The Portuguese summer is usually associated with beautiful weather and a sun that seemingly never sets. However, my experience of this incredible place is forever based around a cluster of misconstrued memories and a collection of photographs of the people I met. My month in the small town of Figeuira Da Foz (3 hours north of the famed Peniche) is best summed as a sort of chaotic beauty filled with picturesque locations and some of the most welcoming people I have ever come across.
These people while welcoming are not without their own personal troubles. The country as a whole is currently enduring one of the worst financial crisis in European history – with some experts comparing it to that of the Greek Economic Downfall. A massive decline in the once fruitful boat building industry has lead to the closure and abandonment of countless warehouses and industrial buildings. Walking through the city centre one gets an eerie sense of despair from the rundown tiled walls of this once great town. However, when talking to locals in a kind of broke down conversation comprising mostly of hand signals and smiles, you get a sense that they wouldn’t be anywhere else. Even in a situation that I cannot even fathom – these people will give a complete stranger all the time in the world; whether it’s to show them around or simply have a conversation. The main thing that all locals agreed upon was that the summertime crowds are the saviours of an economy. With bars and cafes full it’s a quick breath of relief to families who at any other time of the year struggle to make ends meet.
The final week of summer plays host to the ‘Gliding Barnacles Surf, Music & Wine Festival’ run by the self-titled Gliding Barnacles Gentleman’s Club. The name of the club itself is a complete fallacy; by no means was this event limited to a male-only attitude. It was quite the contrary, and this was a point pushed hard by organizers. The unofficial face of the club, Eurico Goncalves, has an innate ability to make everyone he comes across feel as though they are family. This ‘family’ feeling was present throughout the whole festival – families inviting competitors to a home cooked meal and bar owners putting aside whole areas amidst their busiest time of year. The affability of the festival extended far beyond just the locals – musicians swapping drums for surfboards and surfers swapping boards for guitars and cameras. No better shown than through the 300-400 strong crowd that packed into an old, abandoned Automobile workshop to support and get down to a string of bands and enjoy the produce of local winemakers.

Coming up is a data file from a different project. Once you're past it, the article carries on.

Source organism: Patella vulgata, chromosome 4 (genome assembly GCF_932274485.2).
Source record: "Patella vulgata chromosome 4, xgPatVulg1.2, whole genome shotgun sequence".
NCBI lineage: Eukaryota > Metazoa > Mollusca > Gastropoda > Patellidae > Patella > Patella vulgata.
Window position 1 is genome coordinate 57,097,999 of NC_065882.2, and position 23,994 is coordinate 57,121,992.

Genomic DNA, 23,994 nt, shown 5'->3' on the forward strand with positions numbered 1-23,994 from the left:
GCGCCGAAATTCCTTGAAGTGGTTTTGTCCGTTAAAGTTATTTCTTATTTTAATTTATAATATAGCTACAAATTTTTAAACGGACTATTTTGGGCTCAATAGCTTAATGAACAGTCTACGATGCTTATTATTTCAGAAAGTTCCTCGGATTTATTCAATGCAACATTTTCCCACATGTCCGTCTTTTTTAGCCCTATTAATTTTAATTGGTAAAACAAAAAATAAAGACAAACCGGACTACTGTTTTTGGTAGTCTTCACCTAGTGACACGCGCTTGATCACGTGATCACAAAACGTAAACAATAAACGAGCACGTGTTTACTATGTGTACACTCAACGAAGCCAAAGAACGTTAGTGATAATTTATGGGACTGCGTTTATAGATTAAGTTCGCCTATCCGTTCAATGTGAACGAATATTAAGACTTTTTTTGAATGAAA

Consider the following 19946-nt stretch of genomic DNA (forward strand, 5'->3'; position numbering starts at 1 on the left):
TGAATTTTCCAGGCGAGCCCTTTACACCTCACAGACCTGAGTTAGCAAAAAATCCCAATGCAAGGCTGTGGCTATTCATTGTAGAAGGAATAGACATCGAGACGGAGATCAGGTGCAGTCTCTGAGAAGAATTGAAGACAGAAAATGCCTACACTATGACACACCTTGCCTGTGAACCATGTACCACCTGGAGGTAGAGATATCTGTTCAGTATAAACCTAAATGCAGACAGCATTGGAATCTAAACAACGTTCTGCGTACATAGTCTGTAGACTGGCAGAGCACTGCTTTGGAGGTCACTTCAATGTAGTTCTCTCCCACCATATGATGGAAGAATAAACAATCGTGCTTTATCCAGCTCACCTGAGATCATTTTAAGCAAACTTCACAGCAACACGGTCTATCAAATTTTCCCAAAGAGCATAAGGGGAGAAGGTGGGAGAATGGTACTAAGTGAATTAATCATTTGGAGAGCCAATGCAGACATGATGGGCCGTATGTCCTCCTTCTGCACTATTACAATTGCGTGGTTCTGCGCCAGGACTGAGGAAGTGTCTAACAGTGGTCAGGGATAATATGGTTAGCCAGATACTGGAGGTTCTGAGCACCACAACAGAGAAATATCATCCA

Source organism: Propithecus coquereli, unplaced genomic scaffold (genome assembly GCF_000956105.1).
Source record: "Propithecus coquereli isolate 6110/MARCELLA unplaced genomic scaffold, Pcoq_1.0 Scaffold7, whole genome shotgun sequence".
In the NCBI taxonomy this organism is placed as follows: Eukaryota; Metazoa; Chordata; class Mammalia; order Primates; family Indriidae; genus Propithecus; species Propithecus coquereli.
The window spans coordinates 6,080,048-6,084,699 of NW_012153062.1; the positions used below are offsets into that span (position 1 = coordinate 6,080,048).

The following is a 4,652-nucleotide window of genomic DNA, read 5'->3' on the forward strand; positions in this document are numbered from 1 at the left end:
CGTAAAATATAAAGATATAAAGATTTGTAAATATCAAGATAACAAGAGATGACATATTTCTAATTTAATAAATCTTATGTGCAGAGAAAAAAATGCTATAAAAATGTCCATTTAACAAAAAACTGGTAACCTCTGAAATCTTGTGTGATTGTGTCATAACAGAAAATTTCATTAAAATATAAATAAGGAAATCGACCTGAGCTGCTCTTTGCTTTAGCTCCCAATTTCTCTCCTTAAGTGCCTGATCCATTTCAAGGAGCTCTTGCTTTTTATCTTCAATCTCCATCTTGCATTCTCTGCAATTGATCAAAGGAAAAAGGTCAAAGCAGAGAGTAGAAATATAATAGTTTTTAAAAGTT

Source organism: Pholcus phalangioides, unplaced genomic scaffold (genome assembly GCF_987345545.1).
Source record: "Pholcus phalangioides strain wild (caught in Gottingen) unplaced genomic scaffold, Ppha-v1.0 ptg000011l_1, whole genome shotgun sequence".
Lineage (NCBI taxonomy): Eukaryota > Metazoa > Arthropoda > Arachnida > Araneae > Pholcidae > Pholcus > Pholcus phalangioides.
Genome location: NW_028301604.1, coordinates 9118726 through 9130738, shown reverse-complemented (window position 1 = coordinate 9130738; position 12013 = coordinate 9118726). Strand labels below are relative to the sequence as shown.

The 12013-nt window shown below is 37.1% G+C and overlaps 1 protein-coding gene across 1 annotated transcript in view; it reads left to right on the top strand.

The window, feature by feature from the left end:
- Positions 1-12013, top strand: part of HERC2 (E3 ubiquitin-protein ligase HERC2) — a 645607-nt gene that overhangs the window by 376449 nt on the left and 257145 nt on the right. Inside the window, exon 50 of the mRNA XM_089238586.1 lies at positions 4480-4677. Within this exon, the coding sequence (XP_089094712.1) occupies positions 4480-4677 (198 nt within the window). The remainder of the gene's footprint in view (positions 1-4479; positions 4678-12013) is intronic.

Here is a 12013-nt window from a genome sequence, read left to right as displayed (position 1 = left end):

From the point of a 19 year old Australian it’s quite a surreal experience to find yourself drinking red wine listening to Portuguese punk music – but at the same time it is one that I would drop everything to be a part of again.
With the growth in acceptance and popularity of alternative surfboards in the surf community worldwide, it was fitting that the surfing was based around the use of traditionally styled logs. Run throughout the daytime of the festival it was more of a celebration than a competition. There were no points given and every wave caught was met with equal cheers both from the water and the rock wall. By the last day of the festival, the surf had increased remarkably much to the delight of all the surfers involved. The call was made that traditional logs were no longer a requirement; anything from finless stingers to fish-shaped quads was seen jumping from the rock wall to make the most of the conditions. In front of a 300 strong crowd and live band the 16 surfers on an array of alternative boards – put on a display of a pure love affair in the water.
So, to Eurico and the rest of the Gentleman’s Club; I and everyone else that partook in your festival thank you. Thank you for celebrating a culture that doesn’t necessarily always get celebrated. Thank you for welcoming us as if we were all family and thank you for showing that even the most beautiful things can come from such chaos.